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I have text document which contains following structure


Where first value in parentheses is data type. I need regex expression that will return (through couple of iterations) all elements in StructEx so I can pack it in something like this

array(2) {
array(3) {
  string(11) "exampleName"
  string(3) "foo"
array(3) {
  string(12) "exampleName2"
  string(3) "bar"
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Where is that data coming from? It looks like half-arsed json –  Elias Van Ootegem Jul 11 '13 at 14:59
A regex may not be the best way to do this: it'd probably be slower than a more proper parser. Can you use a quasi-JSON parser? Can you transform some chars and read it with python? –  ddr Jul 11 '13 at 15:02
good..but show us your attempt! –  Anirudha Jul 11 '13 at 15:10
pure regexp is not recursive. There are some extensions that are, but it's a real paint in the ass to use. Is changing your format to JSON an option? –  ToBe Jul 15 '13 at 10:06
Is this question really targeted at PHP or by what means are you planning to solve this? –  ToBe Jul 15 '13 at 10:07

1 Answer 1

up vote 1 down vote accepted

Assuming nesting is arbitrary deep, then the answer is no, you cannot parse this kind of text document with regex. If the depth is finite, it's painful, but doable.

Why the heck is that?


To answer your question in more details, let's introduce some awesome dry theory.

Let's define an alphabet Σ as an non-empty set of symbols (a more technically correct definition would come from category theory by treating an alphabet as a non-empty free object, but for the sake of the argument this definition will suffice.

In our alphabet Σ, we can define a set of all finite strings (read: words) over the alphabet, that is:

Σ = {s1, s2, ... ,sn}

Σ* = {ε} ∪ {si1si2...sim | sik ∈ Σ, m > 0, 1 ≤ k ≤ n}, where ε is an empty string

As an example, it means that if we have an alphabet Σ = {a, b, c} and some of the words in Σ* will be aaaaaa, abababa, but not abd, because we don't even know that d exists.

Regular expressions & languages

Given the alphabet Σ, we have regular expressions like ab*|c. I'm skipping formal definition of regex to make it less confusing, so let's assume it's our plain old "practical" regex.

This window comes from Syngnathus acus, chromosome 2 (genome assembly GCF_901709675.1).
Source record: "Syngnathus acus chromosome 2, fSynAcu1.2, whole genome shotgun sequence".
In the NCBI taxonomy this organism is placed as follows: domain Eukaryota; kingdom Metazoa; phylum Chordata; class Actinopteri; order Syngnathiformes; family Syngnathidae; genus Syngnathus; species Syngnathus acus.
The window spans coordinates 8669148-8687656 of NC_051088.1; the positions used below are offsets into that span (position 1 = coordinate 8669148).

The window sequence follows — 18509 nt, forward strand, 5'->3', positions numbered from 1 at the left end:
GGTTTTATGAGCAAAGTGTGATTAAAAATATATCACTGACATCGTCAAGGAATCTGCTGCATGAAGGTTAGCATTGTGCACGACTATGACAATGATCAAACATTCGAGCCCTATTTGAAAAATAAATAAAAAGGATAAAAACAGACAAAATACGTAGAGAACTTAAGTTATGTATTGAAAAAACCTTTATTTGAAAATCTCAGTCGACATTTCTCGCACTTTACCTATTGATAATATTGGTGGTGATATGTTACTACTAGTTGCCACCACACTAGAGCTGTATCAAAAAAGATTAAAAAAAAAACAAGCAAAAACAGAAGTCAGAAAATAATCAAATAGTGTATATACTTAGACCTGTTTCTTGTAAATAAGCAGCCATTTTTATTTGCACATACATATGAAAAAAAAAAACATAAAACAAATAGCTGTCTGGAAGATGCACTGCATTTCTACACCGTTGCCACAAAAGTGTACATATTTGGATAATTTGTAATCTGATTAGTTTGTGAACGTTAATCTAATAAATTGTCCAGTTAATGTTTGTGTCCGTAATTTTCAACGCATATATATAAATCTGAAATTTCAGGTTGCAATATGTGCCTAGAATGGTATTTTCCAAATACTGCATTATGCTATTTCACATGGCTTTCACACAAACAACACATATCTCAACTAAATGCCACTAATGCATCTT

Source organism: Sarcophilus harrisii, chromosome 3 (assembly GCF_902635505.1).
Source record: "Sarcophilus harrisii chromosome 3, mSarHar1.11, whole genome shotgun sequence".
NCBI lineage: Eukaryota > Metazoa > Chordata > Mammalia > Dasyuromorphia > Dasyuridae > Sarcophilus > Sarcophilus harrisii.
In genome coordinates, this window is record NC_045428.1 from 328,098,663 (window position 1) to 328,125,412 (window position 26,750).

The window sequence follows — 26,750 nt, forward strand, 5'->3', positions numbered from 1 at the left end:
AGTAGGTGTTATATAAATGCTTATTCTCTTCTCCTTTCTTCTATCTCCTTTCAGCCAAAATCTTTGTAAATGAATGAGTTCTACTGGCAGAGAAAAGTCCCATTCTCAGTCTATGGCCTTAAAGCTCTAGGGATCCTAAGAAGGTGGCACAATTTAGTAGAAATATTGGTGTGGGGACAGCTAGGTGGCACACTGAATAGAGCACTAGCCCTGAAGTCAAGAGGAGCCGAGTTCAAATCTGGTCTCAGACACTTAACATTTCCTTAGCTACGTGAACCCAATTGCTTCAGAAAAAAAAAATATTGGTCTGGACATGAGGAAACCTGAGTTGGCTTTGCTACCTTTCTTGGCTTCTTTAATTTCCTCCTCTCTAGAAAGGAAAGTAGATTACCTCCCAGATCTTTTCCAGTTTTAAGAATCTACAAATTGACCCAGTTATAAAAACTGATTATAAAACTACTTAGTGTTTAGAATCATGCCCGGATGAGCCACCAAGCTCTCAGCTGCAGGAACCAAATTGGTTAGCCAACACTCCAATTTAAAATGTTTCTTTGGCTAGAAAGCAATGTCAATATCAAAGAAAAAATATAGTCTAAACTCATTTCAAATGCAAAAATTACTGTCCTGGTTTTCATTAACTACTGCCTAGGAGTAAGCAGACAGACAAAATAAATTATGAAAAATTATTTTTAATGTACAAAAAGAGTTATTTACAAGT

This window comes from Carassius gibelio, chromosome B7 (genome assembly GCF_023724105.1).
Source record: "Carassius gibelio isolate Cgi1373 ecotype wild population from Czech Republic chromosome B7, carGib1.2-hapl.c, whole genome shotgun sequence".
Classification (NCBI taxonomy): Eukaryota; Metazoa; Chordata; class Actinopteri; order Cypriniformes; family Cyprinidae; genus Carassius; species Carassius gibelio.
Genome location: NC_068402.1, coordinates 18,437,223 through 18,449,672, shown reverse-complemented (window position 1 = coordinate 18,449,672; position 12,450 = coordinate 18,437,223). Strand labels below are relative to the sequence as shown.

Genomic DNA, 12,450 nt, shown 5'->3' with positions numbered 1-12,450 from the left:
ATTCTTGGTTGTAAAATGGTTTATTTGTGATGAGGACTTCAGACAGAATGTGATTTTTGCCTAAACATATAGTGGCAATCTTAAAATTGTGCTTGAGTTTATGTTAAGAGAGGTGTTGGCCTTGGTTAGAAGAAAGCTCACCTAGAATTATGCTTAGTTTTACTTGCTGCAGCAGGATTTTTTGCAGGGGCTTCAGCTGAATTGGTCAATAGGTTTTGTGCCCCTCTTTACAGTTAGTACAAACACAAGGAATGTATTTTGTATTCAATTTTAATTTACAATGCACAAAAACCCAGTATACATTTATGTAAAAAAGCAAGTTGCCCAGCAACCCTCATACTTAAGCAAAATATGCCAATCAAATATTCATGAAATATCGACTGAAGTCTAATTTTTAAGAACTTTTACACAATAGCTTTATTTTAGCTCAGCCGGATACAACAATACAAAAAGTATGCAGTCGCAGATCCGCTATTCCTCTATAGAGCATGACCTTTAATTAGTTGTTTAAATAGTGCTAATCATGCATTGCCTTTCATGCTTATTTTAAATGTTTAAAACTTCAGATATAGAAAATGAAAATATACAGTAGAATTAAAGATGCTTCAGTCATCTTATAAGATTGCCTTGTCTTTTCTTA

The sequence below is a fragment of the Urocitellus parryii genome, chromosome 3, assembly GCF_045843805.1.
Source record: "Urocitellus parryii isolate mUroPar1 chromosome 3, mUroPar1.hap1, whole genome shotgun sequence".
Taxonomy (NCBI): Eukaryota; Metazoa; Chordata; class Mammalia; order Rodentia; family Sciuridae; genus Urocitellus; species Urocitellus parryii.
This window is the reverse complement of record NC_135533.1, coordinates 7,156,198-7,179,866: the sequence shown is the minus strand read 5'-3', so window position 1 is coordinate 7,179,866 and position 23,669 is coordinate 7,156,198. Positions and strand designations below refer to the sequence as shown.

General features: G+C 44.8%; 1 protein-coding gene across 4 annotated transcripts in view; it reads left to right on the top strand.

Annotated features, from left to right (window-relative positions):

Each regular expression defines defines a regular language, e.g. in this example the language consists of words a, ab, c, abbbbbc, but not abc.

Finite automata

Each regular language can be expressed as a finite automaton, a device that can recognize regular expressions. For the aforementioned regular expression ab*|c, an automaton looks like this:


0 is a start state, double circles are accept states. In short, the automaton starts in state 0 consumes each letter of a word and moves according to the transition arrows. If it ends up in the accept state, we say it accepts the string. Otherwise, we say it rejects it.

So in this case, feeding a string abb into our machine:

  1. Start in state 0
  2. Consume a, move to state 1
  3. Consume b, move to state 3
  4. Consume b, move to state 3
  5. String is empty and state 3 is an accept state, so this machine accepts the string or, equivalently, our regex pattern matches the string.

Let's see what happens when we feed abc into our machine:

  1. Start in state 0
  2. Consume a, move to state 1
  3. Consume b, move to state 3
  4. Consume c, nowhere to move, string is rejected

So our regex does not match abc. All of this is basically the same as practical regex with some added theory.


There is a theorem that states that each regular language is finite automata-recognizable. That means, if there exists a regular language (and an underlying regular expression) that can match your desired pattern, there should be an equivalent finite automaton.

So, why not?

But the nesting in your pattern has infinite depth. Therefore, you will need an infinitely large finite automaton that is equivalent to the regular language, which is contradictory to the definition of a finite automaton.


  1. Regex & Automata


As you can see, I skipped inductive definition of regex, finite automaton from category theory perspective, closures under operations, and some other formal stuff. You are welcome to read about it in the aforementioned reference links.

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Excelent answer! –  Radmilo Jul 18 '13 at 7:29

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